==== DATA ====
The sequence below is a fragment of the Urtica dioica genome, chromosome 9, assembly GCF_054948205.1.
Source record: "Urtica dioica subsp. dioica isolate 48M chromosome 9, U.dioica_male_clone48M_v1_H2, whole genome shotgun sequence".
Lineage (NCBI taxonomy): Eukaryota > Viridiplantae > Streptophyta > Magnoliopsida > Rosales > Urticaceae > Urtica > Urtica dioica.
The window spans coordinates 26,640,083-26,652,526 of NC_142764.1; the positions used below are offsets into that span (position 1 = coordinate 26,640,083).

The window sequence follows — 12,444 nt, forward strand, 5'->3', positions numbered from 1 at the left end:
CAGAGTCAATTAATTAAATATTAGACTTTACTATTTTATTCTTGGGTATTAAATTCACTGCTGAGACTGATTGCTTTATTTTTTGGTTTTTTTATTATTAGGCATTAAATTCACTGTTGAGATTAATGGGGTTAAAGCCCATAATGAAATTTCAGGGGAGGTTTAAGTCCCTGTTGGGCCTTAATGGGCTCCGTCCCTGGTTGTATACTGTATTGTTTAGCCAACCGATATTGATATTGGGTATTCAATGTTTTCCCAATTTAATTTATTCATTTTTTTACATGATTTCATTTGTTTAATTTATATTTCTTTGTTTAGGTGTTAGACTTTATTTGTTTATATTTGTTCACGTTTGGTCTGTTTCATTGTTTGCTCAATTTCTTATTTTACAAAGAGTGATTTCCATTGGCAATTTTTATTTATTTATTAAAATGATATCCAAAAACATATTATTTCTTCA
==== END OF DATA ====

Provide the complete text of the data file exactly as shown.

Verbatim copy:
The sequence below is a fragment of the Urtica dioica genome, chromosome 9, assembly GCF_054948205.1.
Source record: "Urtica dioica subsp. dioica isolate 48M chromosome 9, U.dioica_male_clone48M_v1_H2, whole genome shotgun sequence".
Lineage (NCBI taxonomy): Eukaryota > Viridiplantae > Streptophyta > Magnoliopsida > Rosales > Urticaceae > Urtica > Urtica dioica.
The window spans coordinates 26,640,083-26,652,526 of NC_142764.1; the positions used below are offsets into that span (position 1 = coordinate 26,640,083).

The window sequence follows — 12,444 nt, forward strand, 5'->3', positions numbered from 1 at the left end:
CAGAGTCAATTAATTAAATATTAGACTTTACTATTTTATTCTTGGGTATTAAATTCACTGCTGAGACTGATTGCTTTATTTTTTGGTTTTTTTATTATTAGGCATTAAATTCACTGTTGAGATTAATGGGGTTAAAGCCCATAATGAAATTTCAGGGGAGGTTTAAGTCCCTGTTGGGCCTTAATGGGCTCCGTCCCTGGTTGTATACTGTATTGTTTAGCCAACCGATATTGATATTGGGTATTCAATGTTTTCCCAATTTAATTTATTCATTTTTTTACATGATTTCATTTGTTTAATTTATATTTCTTTGTTTAGGTGTTAGACTTTATTTGTTTATATTTGTTCACGTTTGGTCTGTTTCATTGTTTGCTCAATTTCTTATTTTACAAAGAGTGATTTCCATTGGCAATTTTTATTTATTTATTAAAATGATATCCAAAAACATATTATTTCTTCA